At this point, the thickness of the electrically conductive areas 12, 14, and 16 may be built up to any desired thickness, in about 1/16" increments by welding or brazing additional thicknesses of stainless steel or other suitable electrically conductive metal thereto. The metals from which the core element 10 is fabricated should preferably be able to withstand temperatures up to at least about 2000 degrees F. without melting.
As above stated, the areas 18 and 20 are corrugated, preferably in a nonnesting pattern. A convenient nonnesting pattern is a chevron or herringbone pattern. When layers of the element 10 are built up, these patterns can be made nonnesting. For example, every other layer should be turned over and then stacked whereupon the corrugations become mismatched and do not nest together. Alternatively, the conductive strips may be made to space the successive layers 10 apart sufficiently to prevent nesting which would otherwise cause partial or complete blinding of the core formed therefrom to the passage of exhaust gas therethrough. It is desirable that the exhaust should undergo minimum pressure drop in passing through the catalytic converter.
FIG. 2 shows in perspective a catalytic core 30 formed by stacking a plurality of the core elements 10 one on top of the other with the end areas 12 and 16, and the central area 14 in registry. Generally, the device is formed from two such identical stacks, A and B. Negative potential buss bars 32 and 34 are provided at the central (vertically) part of the combined stacks A and B. Likewise, a positive potential buss bar 34 is located in the center (horizontally) of the combined stacks A and B, and provided with an extension 38 for suitably insulated passage through a housing 40 (FIG. 3). The buss bars 32, 34 and 36 are disposed between the two stack halves A and B and the stacks A and B compressed about the respective buss bars 32, 34 and 36. The negative terminals 32 and 34 may be directly connected to the housing 40 which, in turn, is attached directly to the chassis or frame carrying the engine, also at a negative potential by virtue of its direct attachment to the negative pole of the battery.
FIG. 3 shows in partially cut-away perspective, the catalytic core of FIG. 2 encased in a suitable housing 40. The housing 40 formed of two half shells 41 and 43 and is provided with an exhaust gas inlet 42 and an exhaust gas outlet 44. Also shown is the buss 36 extending through the housing 40 together with suitable insulation means 46 whereby the only contact between the positive and negative potentials is through the thin metal foil layers. If the current applied to the catalytic core 30 is high, e.g., about 600 amps, heating to an effective temperature can occur in as little is 5-10 seconds. Timed delay in starting for a short preheating period will enable this device to begin catalytic conversion immediately on initial engine cranking.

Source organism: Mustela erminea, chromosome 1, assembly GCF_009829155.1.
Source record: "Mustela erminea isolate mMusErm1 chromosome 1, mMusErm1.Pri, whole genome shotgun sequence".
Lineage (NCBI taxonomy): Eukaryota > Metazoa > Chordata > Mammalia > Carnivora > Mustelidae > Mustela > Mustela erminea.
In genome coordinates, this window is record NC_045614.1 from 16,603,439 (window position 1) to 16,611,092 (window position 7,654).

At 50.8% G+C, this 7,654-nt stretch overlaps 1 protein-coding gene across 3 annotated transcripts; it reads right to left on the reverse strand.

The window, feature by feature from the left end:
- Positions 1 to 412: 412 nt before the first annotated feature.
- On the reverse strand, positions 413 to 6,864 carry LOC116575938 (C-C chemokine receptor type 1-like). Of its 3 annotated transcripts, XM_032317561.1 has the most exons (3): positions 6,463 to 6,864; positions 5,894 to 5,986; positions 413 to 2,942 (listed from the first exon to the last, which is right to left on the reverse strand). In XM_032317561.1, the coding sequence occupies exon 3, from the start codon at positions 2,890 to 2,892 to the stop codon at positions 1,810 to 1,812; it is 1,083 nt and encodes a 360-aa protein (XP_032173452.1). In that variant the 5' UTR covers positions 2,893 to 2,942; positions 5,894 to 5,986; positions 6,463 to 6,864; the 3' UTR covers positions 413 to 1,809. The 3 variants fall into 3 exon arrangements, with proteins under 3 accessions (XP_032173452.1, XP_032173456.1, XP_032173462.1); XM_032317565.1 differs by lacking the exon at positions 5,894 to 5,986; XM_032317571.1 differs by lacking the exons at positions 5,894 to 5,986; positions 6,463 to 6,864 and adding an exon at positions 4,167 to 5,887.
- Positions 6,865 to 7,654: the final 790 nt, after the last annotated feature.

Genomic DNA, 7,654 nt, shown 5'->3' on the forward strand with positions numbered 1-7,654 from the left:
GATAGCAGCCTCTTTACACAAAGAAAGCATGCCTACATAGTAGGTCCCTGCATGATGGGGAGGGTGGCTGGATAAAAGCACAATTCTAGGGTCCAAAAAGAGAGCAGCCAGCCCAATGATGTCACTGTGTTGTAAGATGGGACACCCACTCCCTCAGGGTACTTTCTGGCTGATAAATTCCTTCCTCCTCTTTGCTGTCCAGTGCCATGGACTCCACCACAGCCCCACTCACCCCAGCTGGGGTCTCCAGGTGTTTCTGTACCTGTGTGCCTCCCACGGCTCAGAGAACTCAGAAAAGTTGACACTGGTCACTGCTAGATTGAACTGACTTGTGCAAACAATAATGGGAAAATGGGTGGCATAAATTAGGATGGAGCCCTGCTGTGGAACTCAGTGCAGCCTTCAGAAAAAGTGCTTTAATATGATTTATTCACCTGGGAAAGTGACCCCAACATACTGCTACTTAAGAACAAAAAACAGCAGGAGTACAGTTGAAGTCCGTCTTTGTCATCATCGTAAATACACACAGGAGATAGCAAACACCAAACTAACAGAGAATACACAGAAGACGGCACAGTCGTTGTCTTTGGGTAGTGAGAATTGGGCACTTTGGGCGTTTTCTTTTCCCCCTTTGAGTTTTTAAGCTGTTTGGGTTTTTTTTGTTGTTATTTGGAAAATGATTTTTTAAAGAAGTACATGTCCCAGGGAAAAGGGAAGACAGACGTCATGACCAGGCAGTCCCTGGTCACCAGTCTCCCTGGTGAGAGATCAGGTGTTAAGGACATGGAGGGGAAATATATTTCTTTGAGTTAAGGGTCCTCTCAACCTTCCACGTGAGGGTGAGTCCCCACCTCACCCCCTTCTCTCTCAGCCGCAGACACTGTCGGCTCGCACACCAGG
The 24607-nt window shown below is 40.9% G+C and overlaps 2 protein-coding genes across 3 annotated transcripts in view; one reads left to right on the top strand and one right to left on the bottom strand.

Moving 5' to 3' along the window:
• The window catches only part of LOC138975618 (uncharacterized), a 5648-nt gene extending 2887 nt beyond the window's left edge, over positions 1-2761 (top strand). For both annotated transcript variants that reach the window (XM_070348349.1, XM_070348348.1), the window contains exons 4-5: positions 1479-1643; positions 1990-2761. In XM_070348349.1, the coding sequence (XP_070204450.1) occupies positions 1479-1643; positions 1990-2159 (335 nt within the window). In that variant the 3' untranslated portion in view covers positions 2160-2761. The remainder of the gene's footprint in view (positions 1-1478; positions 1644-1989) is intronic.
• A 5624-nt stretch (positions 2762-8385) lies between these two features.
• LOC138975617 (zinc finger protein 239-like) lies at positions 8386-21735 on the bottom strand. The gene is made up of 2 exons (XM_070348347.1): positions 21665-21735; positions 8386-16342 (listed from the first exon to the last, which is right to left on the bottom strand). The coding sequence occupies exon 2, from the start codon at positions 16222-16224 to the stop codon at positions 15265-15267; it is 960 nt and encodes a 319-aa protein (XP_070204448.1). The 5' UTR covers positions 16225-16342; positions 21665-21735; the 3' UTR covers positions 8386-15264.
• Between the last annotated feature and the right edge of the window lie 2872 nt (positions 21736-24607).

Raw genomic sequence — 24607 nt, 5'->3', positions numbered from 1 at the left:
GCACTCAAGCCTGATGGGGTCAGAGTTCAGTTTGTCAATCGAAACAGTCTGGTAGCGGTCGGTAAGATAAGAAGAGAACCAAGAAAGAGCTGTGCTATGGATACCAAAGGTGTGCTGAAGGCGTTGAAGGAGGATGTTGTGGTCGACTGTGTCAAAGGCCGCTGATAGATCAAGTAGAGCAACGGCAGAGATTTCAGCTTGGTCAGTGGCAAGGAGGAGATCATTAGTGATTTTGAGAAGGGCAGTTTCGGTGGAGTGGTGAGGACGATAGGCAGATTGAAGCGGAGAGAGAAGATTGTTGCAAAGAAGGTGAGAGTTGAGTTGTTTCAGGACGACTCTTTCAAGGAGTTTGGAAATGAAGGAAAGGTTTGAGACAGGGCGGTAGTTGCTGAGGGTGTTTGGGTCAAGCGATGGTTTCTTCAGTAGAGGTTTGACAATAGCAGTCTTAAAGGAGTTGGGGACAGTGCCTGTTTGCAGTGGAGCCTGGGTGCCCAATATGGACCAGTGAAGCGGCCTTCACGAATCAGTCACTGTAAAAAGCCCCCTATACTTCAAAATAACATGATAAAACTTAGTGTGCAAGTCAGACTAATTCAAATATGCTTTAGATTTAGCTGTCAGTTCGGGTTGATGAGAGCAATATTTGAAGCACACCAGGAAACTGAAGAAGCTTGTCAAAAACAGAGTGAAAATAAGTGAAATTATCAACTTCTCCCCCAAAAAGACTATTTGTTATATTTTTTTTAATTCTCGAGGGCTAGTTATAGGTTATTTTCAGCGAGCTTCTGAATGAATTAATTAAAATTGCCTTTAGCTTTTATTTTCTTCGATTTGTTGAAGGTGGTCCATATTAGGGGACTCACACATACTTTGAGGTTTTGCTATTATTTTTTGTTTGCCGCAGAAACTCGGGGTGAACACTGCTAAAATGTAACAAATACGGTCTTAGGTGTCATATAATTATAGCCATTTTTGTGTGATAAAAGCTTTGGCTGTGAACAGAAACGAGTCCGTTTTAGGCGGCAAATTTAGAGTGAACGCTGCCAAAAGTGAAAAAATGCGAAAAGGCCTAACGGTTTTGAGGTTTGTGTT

The devices of the present invention have a polycellular exhaust gas intercepting face characterized by a plurality of cell openings. Although contiguous layers will provide generally 4-sided diamond-shaped cells, the layers may be spaced from each other an amount dependent on the thickness of the brazing alloy and any metal welded or brazed thereto. The main parameter in these structures is the area of catalytically active surface exposed to the exhaust gas stream. FIG. 3 shows the core elements 10 in contiguous relation with generally diamond-shaped cell openings. When the corrugation pattern is chevron or herringbone, the cells will not be continuous or linear through the core, but rather nonlinear, and a mixed flow of the gas will result. Nevertheless, the back pressure is low and the contact with the catalytic surface is improved relative to straight cells. The cell density in such a contiguous layering assembly 30 is broadly from 50 to 700 cell openings per square inch, and preferably, from about 175 to 500 cells per square inch. The open area in such a structure is generally from about 80% to about 92%.